1. Euro-area Inflation – Breaking the Market…
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By David Greene
The Urban Dictionary defines the phrase “Breaking the Internet” as causing a large commotion on the World Wide Web with many social networks and news outlets discussing the same thing. Last Friday the release of the April Euro-area inflation numbers came close to being the market’s equivalent of “breaking the internet”. Headline inflation jumped from March’s 1.5% to 1.9%, slightly higher than the market expected (remember March’s number had dropped from February’s high print of 2%), but the real shock was the core rate. Since September 2013 this rate has averaged 0.8% and only once (in October 2015) did it print above 1%. Therefore, April’s core inflation print of 1.2% was a real eye-opener, bouncing from 0.7% in March. It came a day after ECB President Mario Draghi noted that there had been no improvement in underlying inflation pressures (more on this below). So what’s going on? Is it a sign of a long-awaited break higher in inflation or a head-fake? Realistically, it’s probably more of the latter. Firstly, April’s numbers were heavily distorted by the timing of Easter. Secondly, there is little concrete evidence as yet of a sustained pick-up in wages and salaries. Our inflation specialist thinks we have seen the peak in both headline and core inflation for 2017, with a gradual drift lower over the summer before stabilising in the autumn. So whilst in the medium-term we remain of the opinion that inflation breakevens and real yields should move higher, the next 6-9 months could see a lack of significant inflationary pressures. Which gives the ECB a problem…
2. ECB – A Supertanker starting to Turn?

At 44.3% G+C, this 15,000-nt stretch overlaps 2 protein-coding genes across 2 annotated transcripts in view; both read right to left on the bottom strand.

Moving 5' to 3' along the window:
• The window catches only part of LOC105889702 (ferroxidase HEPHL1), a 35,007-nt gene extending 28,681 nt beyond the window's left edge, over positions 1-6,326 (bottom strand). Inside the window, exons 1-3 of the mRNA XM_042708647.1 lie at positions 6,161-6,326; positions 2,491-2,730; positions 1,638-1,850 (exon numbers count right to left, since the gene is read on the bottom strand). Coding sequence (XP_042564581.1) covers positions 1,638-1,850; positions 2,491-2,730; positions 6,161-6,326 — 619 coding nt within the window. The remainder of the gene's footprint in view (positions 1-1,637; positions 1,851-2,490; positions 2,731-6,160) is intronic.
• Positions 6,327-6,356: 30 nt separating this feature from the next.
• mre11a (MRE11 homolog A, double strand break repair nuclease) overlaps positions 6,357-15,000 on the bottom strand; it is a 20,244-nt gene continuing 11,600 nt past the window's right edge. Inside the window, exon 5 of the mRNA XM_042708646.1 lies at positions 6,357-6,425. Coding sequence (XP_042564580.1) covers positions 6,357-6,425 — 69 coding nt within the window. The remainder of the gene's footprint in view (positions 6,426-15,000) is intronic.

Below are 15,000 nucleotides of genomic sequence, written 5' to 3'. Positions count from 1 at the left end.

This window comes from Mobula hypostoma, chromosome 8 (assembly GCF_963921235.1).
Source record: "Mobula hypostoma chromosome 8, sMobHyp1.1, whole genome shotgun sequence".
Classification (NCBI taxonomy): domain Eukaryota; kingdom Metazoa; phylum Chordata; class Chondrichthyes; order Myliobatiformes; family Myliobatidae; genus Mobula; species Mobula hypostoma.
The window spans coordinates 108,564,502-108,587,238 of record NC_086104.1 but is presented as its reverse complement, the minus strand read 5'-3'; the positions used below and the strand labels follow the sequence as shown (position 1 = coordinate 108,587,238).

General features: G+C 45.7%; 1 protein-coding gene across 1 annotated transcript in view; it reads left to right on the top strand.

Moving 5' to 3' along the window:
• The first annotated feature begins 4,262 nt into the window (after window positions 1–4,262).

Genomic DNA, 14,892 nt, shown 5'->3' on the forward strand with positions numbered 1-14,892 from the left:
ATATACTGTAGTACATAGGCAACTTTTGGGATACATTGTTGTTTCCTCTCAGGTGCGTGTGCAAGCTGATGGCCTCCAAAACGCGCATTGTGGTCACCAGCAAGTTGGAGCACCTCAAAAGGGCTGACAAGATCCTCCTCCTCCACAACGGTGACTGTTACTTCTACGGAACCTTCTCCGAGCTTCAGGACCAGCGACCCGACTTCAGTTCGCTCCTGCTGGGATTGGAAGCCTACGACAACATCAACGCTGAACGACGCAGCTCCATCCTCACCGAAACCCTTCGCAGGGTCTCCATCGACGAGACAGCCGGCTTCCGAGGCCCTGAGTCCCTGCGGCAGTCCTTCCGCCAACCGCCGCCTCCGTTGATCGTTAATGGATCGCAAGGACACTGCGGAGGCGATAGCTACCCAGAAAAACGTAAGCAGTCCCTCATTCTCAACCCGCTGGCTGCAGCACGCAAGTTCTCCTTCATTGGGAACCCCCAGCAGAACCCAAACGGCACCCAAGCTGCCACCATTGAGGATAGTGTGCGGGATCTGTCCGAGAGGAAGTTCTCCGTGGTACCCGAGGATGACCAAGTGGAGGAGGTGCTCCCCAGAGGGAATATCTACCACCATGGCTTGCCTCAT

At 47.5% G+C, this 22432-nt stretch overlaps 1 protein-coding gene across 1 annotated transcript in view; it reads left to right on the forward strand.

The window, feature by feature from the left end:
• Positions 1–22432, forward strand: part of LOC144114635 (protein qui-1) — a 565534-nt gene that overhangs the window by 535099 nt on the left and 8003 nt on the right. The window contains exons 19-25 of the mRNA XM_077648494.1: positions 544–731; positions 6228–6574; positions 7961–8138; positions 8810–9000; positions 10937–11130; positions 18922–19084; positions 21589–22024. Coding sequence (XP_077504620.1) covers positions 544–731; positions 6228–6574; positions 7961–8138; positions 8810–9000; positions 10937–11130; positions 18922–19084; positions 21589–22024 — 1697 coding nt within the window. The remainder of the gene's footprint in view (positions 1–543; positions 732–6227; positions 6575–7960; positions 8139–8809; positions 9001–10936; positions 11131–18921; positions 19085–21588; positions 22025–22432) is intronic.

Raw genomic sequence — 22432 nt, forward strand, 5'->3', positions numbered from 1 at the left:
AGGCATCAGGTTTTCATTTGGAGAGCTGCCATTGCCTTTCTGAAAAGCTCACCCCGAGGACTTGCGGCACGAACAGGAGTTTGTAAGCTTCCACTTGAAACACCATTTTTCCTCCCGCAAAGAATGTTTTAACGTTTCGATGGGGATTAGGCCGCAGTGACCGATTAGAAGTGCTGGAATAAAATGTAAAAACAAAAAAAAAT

As well as his often-displayed consensus building skills, ECB President Mario Draghi also showed us at last week’s press conference that he was quite happy to engage in some banter and mild flirtation with the assembled journalists. In fairness, the last 5 minutes of the press conference were the highlights of what was an otherwise boring affair. Draghi was at pains to draw the distinction between the outlook for growth and the outlook for inflation. On the former, whilst the introductory statement maintained that the “risks remained to the downside”, the ECB President noted the recent improved data, and talked about the growth profile having moved to a “more balanced configuration”. Assuming that the second round of the French election proceeds according to the polls and Emmanuel Macron is elected President, the next set of ECB staff forecasts (to be unveiled at the June meeting) should allow the ECB to adopt a more balanced outlook on growth. In turn, that would also allow the ECB to drop the current references to an easing bias in the deposit rate and further extension of their bond-buying programme. But then Draghi, when answering a journalist’s question, took the opportunity to highlight that there had been no discussion on the inflation outlook. In some respects that isn’t really surprising – since the last meeting there has been plenty of data pointing to higher economic growth, but there has been almost no data pointing to a pick-up in inflation. And whilst the April numbers released on Friday had everyone talking, the ECB is likely to take a more balanced view, knowing that the noise around the low print in March and higher print in April is caused by the timing of the Easter holidays. Again responding to a question, Draghi reminded his audience that the ECB targets inflation, not growth, and therein lies the ECB’s problem. Whilst the stronger growth outlook should cause price pressures to build, the longer it takes for sustained, Euro-area wide core inflation to increase, the harder it will be for the ECB to start an aggressive taper. The market is expecting an announcement of further tapering measures at the September meeting, but what happens if core inflation is still stuck around 1% at that stage?